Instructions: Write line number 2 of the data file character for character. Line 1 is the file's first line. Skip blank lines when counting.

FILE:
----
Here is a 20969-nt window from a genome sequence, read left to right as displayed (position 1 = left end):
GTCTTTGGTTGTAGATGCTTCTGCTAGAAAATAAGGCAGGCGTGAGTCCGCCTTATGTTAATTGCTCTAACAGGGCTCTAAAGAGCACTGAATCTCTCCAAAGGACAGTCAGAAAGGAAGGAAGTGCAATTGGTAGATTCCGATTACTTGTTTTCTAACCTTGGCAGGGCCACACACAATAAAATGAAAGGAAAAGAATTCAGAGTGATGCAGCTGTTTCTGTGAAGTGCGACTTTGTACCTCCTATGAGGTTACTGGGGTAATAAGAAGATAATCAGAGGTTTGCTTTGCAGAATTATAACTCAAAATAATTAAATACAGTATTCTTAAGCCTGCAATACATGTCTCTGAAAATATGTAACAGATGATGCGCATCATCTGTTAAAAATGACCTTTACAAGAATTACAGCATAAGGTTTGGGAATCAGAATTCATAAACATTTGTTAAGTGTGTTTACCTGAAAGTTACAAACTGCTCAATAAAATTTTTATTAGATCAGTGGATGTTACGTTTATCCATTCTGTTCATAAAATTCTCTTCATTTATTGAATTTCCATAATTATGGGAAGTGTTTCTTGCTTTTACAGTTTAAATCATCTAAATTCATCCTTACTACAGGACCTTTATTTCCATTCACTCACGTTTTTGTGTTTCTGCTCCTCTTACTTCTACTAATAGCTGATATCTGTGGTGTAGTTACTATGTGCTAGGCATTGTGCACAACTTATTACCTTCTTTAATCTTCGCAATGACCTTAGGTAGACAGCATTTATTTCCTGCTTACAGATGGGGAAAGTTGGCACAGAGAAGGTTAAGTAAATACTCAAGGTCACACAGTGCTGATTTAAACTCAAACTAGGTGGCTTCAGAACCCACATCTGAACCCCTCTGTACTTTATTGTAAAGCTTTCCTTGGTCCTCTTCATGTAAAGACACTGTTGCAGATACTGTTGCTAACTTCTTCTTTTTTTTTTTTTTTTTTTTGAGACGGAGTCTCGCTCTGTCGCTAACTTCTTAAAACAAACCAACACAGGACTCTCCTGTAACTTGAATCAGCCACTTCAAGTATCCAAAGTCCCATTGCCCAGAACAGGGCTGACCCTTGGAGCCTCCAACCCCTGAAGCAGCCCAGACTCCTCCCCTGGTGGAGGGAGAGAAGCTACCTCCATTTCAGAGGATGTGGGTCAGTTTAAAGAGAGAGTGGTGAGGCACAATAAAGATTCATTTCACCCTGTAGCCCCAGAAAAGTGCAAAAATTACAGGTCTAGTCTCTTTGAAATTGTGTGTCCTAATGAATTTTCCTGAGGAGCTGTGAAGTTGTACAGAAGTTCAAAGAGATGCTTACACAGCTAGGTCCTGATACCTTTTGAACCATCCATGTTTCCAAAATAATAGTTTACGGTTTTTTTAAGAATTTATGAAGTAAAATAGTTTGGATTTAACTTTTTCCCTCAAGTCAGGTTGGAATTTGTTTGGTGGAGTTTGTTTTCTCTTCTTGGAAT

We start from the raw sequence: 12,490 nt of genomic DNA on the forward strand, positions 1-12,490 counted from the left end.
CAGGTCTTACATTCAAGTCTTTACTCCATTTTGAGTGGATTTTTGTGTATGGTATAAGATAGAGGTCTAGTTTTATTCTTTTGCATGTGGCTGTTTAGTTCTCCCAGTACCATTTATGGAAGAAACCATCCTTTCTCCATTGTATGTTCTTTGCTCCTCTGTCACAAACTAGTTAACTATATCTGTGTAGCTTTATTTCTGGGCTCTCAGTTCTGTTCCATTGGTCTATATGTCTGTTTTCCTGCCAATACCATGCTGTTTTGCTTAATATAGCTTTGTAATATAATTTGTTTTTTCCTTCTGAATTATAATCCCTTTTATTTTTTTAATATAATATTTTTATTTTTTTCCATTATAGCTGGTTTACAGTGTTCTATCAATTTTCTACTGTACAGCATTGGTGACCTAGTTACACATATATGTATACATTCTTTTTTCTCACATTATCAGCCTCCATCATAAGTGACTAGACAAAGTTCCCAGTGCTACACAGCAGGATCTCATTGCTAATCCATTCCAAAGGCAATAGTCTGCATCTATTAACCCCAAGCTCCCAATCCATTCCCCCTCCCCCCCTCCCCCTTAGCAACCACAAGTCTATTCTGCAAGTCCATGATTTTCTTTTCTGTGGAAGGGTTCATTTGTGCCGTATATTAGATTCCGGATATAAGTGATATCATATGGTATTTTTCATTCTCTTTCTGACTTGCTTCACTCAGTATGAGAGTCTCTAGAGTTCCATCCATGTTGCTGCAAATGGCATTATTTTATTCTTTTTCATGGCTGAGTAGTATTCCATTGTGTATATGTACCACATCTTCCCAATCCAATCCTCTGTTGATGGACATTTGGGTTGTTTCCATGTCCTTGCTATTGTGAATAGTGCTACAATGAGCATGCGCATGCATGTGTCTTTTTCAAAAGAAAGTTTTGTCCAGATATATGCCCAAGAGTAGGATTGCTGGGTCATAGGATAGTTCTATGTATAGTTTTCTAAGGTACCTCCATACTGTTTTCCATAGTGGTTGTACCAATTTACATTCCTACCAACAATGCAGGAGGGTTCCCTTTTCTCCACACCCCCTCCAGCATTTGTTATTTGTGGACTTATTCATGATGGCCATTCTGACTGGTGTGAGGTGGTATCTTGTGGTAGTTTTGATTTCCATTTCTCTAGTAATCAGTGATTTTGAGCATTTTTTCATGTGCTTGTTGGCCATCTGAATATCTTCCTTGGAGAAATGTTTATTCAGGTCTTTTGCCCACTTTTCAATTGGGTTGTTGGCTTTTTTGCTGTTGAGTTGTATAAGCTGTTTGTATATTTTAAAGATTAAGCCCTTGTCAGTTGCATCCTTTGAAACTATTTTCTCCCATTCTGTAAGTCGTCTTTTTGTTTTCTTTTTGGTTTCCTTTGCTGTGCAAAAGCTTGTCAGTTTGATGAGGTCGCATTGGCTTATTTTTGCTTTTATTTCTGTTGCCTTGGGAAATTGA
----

GTCTTTGGTTGTAGATGCTTCTGCTAGAAAATAAGGCAGGCGTGAGTCCGCCTTATGTTAATTGCTCTAACAGGGCTCTAAAGAGCACTGAATCTCTCCAAAGGACAGTCAGAAAGGAAGGAAGTGCAATTGGTAGATTCCGATTACTTGTTTTCTAACCTTGGCAGGGCCACACACAATAAAATGAAAGGAAAAGAATTCAGAGTGATGCAGCTGTTTCTGTGAAGTGCGACTTTGTACCTCCTATGAGGTTACTGGGGTAATAAGAAGATAATCAGAGGTTTGCTTTGCAGAATTATAACTCAAAATAATTAAATACAGTATTCTTAAGCCTGCAATACATGTCTCTGAAAATATGTAACAGATGATGCGCATCATCTGTTAAAAATGACCTTTACAAGAATTACAGCATAAGGTTTGGGAATCAGAATTCATAAACATTTGTTAAGTGTGTTTACCTGAAAGTTACAAACTGCTCAATAAAATTTTTATTAGATCAGTGGATGTTACGTTTATCCATTCTGTTCATAAAATTCTCTTCATTTATTGAATTTCCATAATTATGGGAAGTGTTTCTTGCTTTTACAGTTTAAATCATCTAAATTCATCCTTACTACAGGACCTTTATTTCCATTCACTCACGTTTTTGTGTTTCTGCTCCTCTTACTTCTACTAATAGCTGATATCTGTGGTGTAGTTACTATGTGCTAGGCATTGTGCACAACTTATTACCTTCTTTAATCTTCGCAATGACCTTAGGTAGACAGCATTTATTTCCTGCTTACAGATGGGGAAAGTTGGCACAGAGAAGGTTAAGTAAATACTCAAGGTCACACAGTGCTGATTTAAACTCAAACTAGGTGGCTTCAGAACCCACATCTGAACCCCTCTGTACTTTATTGTAAAGCTTTCCTTGGTCCTCTTCATGTAAAGACACTGTTGCAGATACTGTTGCTAACTTCTTCTTTTTTTTTTTTTTTTTTTTGAGACGGAGTCTCGCTCTGTCGCTAACTTCTTAAAACAAACCAACACAGGACTCTCCTGTAACTTGAATCAGCCACTTCAAGTATCCAAAGTCCCATTGCCCAGAACAGGGCTGACCCTTGGAGCCTCCAACCCCTGAAGCAGCCCAGACTCCTCCCCTGGTGGAGGGAGAGAAGCTACCTCCATTTCAGAGGATGTGGGTCAGTTTAAAGAGAGAGTGGTGAGGCACAATAAAGATTCATTTCACCCTGTAGCCCCAGAAAAGTGCAAAAATTACAGGTCTAGTCTCTTTGAAATTGTGTGTCCTAATGAATTTTCCTGAGGAGCTGTGAAGTTGTACAGAAGTTCAAAGAGATGCTTACACAGCTAGGTCCTGATACCTTTTGAACCATCCATGTTTCCAAAATAATAGTTTACGGTTTTTTTAAGAATTTATGAAGTAAAATAGTTTGGATTTAACTTTTTCCCTCAAGTCAGGTTGGAATTTGTTTGGTGGAGTTTGTTTTCTCTTCTTGGAAT